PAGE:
Finding the Inca trail

Finding the Inca trail

26 Kilometers from Alausi lies the small village of Achupallas. No buses so you have to rent a truck to get there. At 3300 meters it is a gateway to the Inca trail. They don’t get many visitors attested by the fact that there wasn’t a single hostal. I went for half a day and really felt like I was way off the beaten path. This country continues to amaze me. How glorious.

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Cloud Forest hostal

Cloud Forest hostel

Chuchligan is the heart of the hiking in the Quilotoa loop. You have 3 choices for accommodations in this bustling town of 80. For the budget minded there is the Cloud Forest. With over 40 rooms this is the place to meet the international set. 2 meals and a clean room with its own bathroom will set you back $15. A great game room includes 2 pool tables and another for ping-pong. Hammocks are everywhere. Funky vibe. I loved it. Stayed 2 nights and hiked from here.

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The overlooked city of Alausi

The overlooked city of Alausi

Most people visit Alausi to simply do the Nariz del Diablo train ride. By doing this only as a day trip one misses out on the beauty of this small Andean city. Several miradors offer stunning views. Crossing the Puente Negra is an exhilerating walk only for those not afraid of heights. Then again if you are afraid of heights what are you doing in the Andes?

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Not surviving the rim walk of the Quilotoa crater

 As some of you may know, I was hiking the Quilotoa area high up (13,000 feet) in the Andes mountains for a couple of weeks in Ecuador. My first day in the area was pretty scary. The wind blew so hard that it actually knocked me horizontal!
 
Had I been standing a foot more to the right, I would have fallen to my death.
 
I’d grown up in Chicago, also known as the Windy City, with 50 mph winds and had never experienced this before. Would I survive the Quilotoa crater rim hike, or would the strong winds blow me over the edge to my demise?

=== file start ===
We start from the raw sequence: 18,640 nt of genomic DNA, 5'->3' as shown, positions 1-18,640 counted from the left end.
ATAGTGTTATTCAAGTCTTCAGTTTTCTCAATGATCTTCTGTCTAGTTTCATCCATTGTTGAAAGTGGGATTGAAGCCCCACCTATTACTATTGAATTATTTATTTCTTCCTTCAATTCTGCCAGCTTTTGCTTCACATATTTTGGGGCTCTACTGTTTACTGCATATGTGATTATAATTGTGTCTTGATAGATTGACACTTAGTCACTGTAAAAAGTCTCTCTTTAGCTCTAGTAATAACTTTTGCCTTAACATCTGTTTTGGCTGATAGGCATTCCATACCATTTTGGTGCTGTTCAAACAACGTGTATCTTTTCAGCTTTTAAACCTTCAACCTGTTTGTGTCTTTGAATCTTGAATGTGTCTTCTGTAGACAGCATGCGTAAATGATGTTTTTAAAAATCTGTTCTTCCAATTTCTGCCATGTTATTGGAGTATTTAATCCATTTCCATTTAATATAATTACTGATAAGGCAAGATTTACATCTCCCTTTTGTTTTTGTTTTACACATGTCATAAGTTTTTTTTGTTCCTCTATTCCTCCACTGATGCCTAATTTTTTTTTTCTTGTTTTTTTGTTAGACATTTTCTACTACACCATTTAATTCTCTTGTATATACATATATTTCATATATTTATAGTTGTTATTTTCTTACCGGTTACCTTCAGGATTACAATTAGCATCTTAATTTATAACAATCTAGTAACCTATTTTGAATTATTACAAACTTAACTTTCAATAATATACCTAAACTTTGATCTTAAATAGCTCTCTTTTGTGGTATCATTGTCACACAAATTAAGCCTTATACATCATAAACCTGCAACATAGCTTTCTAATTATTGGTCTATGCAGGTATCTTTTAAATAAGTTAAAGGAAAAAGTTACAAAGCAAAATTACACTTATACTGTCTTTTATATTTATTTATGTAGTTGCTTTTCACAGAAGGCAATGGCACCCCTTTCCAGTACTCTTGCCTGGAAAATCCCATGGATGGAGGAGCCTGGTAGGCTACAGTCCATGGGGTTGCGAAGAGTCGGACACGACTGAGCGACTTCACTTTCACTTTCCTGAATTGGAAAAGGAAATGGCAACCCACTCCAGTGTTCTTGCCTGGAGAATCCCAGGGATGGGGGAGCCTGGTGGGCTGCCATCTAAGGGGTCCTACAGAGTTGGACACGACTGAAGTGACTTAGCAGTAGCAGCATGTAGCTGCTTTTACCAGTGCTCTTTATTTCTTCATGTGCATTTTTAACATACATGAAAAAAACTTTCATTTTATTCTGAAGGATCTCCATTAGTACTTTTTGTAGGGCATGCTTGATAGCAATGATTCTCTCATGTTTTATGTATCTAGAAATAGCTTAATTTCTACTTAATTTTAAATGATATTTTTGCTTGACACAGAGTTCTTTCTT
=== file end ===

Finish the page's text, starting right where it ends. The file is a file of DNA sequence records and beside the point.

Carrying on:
The Quilotoa crater lake is one of the most awesome sights I’ve ever seen: right up there with Niagara Falls and the Grand Canyon.  The lake is bright turquoise and surrounded by a very high rim of what was once an active volcano. After that fierce wind had knocked me on my ass, I decided to solicit the aid of a hired guide, an Andean man named Francisco. Surely he would know alternate paths in case of wind. The hike took six hours. Several times there were long stretches not suitable for those with fear of heights: put your foot off the narrow path and you fall to your death, as many have done. But I was so ecstatic that it wasn’t as hard as I’d imagined it to be that I couldn’t help but look down, with a death defying dopamine rush!   Francisco would admonish me, “Don’t look down! This is scary, even for me!” (And he’s been a guide since ’85.)
As the hike came to a close, I was so happy to still be alive, and in fact feel more alive than ever, that I decided to tip my Andean guide 33% (meaning ten bucks on top of the $30). But those strong Andean winds blew the ten dollar bill from my hands.
 
Destiny is the darndest thing.  As I ran after the flying money, I was struck to my death by a passing car. I’d survived the hike, and countless car-caused near-death experiences in Cuenca, only to be killed by a car in a town that can’t possibly have more than three cars total! (The village has a population of 150.)
 
When it’s your time, as they say, nothing can stop it. I’m reminded of the young teen in San Diego who survived cancer, only to be  killed by a shark.
 
It’s really glorious over here on the Other Side—though we don’t always have the best Internet connection. Fortunately the Andes weaned me from my email addiction since I was virtually unplugged for two weeks. The best thing is that all the mysteries of life and death have been revealed, such as who really killed JKF, Jon Bonet Ramsey, Nicole Simpson, etc.
 
 I was sizzling with curiosity over the question, “Had I not decided to tip the guide, would I still be alive?” So I enrolled in a class at Heaven U. called “Discourses on the Interconnection between Destiny and Free Will.”